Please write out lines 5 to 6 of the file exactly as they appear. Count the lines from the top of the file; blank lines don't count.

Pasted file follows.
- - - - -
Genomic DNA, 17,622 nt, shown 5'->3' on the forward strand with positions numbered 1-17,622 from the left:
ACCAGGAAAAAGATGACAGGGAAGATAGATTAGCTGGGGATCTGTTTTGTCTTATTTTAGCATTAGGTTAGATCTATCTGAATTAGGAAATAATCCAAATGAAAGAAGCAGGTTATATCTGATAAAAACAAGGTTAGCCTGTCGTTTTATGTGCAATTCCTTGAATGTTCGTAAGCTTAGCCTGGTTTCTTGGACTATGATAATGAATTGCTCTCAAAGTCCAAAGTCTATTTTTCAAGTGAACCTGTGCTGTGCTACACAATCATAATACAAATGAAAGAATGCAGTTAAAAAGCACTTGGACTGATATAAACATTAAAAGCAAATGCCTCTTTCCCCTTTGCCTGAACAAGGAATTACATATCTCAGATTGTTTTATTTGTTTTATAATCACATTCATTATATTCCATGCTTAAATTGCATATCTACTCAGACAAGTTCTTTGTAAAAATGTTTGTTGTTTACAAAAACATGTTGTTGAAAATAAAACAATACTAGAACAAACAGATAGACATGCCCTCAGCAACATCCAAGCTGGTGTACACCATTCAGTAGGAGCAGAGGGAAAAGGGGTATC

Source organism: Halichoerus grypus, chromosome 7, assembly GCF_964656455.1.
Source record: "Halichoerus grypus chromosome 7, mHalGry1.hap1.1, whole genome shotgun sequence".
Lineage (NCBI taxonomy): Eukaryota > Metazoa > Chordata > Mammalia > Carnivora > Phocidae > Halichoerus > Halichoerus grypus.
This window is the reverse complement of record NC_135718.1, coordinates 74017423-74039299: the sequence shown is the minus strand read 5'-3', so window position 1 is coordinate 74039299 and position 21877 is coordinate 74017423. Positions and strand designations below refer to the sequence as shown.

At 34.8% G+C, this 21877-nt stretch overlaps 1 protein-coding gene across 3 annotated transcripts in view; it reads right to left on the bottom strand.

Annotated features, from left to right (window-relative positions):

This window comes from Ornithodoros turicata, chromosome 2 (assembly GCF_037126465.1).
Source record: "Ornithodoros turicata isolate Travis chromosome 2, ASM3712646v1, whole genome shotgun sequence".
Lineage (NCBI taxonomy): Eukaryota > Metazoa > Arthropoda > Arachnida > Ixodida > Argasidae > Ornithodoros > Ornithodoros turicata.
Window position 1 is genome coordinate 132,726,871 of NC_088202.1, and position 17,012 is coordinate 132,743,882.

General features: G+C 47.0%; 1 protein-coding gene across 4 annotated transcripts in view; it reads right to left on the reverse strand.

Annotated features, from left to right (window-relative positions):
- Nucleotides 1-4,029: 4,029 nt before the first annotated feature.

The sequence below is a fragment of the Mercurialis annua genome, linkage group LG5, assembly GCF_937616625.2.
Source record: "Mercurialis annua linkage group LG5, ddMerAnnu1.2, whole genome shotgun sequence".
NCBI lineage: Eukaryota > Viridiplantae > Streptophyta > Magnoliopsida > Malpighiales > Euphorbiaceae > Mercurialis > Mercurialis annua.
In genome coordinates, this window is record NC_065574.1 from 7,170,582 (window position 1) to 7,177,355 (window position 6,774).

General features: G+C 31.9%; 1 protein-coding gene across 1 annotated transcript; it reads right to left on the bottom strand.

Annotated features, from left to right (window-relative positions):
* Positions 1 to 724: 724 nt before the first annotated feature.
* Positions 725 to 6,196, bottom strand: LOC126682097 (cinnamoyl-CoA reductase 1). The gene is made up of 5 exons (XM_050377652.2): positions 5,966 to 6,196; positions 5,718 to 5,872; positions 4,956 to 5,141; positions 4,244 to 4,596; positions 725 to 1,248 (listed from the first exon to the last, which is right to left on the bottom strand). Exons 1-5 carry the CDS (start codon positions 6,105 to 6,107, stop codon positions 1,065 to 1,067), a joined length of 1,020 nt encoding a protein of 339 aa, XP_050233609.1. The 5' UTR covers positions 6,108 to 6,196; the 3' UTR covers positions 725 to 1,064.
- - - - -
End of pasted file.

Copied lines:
Lineage (NCBI taxonomy): Eukaryota > Metazoa > Chordata > Mammalia > Carnivora > Phocidae > Halichoerus > Halichoerus grypus.
This window is the reverse complement of record NC_135718.1, coordinates 74017423-74039299: the sequence shown is the minus strand read 5'-3', so window position 1 is coordinate 74039299 and position 21877 is coordinate 74017423. Positions and strand designations below refer to the sequence as shown.